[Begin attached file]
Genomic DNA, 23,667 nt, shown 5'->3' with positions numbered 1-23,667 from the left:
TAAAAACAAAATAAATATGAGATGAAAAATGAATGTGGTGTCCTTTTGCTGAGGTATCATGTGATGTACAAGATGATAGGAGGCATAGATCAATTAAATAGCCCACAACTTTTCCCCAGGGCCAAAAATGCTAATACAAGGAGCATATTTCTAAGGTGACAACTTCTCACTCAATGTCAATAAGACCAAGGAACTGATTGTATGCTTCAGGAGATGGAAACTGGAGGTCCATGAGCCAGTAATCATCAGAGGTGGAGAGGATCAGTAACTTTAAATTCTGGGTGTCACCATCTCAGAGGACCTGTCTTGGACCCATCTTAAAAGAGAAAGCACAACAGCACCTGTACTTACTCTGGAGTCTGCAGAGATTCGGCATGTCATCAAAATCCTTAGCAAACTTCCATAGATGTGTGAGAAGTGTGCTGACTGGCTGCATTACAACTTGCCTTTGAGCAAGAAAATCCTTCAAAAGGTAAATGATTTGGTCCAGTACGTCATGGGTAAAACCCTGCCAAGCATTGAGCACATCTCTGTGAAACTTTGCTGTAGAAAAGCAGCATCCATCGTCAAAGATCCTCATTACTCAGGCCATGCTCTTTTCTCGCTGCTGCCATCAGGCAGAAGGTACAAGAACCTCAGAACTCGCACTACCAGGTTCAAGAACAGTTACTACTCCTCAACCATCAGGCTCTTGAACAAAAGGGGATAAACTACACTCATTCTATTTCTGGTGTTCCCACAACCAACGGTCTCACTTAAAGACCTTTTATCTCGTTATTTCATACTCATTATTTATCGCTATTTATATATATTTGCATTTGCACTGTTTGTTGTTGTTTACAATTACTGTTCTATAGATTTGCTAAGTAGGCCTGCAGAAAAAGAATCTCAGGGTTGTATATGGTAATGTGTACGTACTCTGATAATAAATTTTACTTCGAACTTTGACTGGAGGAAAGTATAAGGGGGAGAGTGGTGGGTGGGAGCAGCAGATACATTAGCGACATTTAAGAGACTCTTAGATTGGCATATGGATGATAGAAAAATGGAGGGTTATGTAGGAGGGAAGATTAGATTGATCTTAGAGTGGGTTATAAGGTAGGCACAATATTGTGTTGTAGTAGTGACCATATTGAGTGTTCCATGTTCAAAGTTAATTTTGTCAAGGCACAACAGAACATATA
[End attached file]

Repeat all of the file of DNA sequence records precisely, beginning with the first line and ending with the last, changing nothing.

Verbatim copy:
Genomic DNA, 23,667 nt, shown 5'->3' with positions numbered 1-23,667 from the left:
TAAAAACAAAATAAATATGAGATGAAAAATGAATGTGGTGTCCTTTTGCTGAGGTATCATGTGATGTACAAGATGATAGGAGGCATAGATCAATTAAATAGCCCACAACTTTTCCCCAGGGCCAAAAATGCTAATACAAGGAGCATATTTCTAAGGTGACAACTTCTCACTCAATGTCAATAAGACCAAGGAACTGATTGTATGCTTCAGGAGATGGAAACTGGAGGTCCATGAGCCAGTAATCATCAGAGGTGGAGAGGATCAGTAACTTTAAATTCTGGGTGTCACCATCTCAGAGGACCTGTCTTGGACCCATCTTAAAAGAGAAAGCACAACAGCACCTGTACTTACTCTGGAGTCTGCAGAGATTCGGCATGTCATCAAAATCCTTAGCAAACTTCCATAGATGTGTGAGAAGTGTGCTGACTGGCTGCATTACAACTTGCCTTTGAGCAAGAAAATCCTTCAAAAGGTAAATGATTTGGTCCAGTACGTCATGGGTAAAACCCTGCCAAGCATTGAGCACATCTCTGTGAAACTTTGCTGTAGAAAAGCAGCATCCATCGTCAAAGATCCTCATTACTCAGGCCATGCTCTTTTCTCGCTGCTGCCATCAGGCAGAAGGTACAAGAACCTCAGAACTCGCACTACCAGGTTCAAGAACAGTTACTACTCCTCAACCATCAGGCTCTTGAACAAAAGGGGATAAACTACACTCATTCTATTTCTGGTGTTCCCACAACCAACGGTCTCACTTAAAGACCTTTTATCTCGTTATTTCATACTCATTATTTATCGCTATTTATATATATTTGCATTTGCACTGTTTGTTGTTGTTTACAATTACTGTTCTATAGATTTGCTAAGTAGGCCTGCAGAAAAAGAATCTCAGGGTTGTATATGGTAATGTGTACGTACTCTGATAATAAATTTTACTTCGAACTTTGACTGGAGGAAAGTATAAGGGGGAGAGTGGTGGGTGGGAGCAGCAGATACATTAGCGACATTTAAGAGACTCTTAGATTGGCATATGGATGATAGAAAAATGGAGGGTTATGTAGGAGGGAAGATTAGATTGATCTTAGAGTGGGTTATAAGGTAGGCACAATATTGTGTTGTAGTAGTGACCATATTGAGTGTTCCATGTTCAAAGTTAATTTTGTCAAGGCACAACAGAACATATA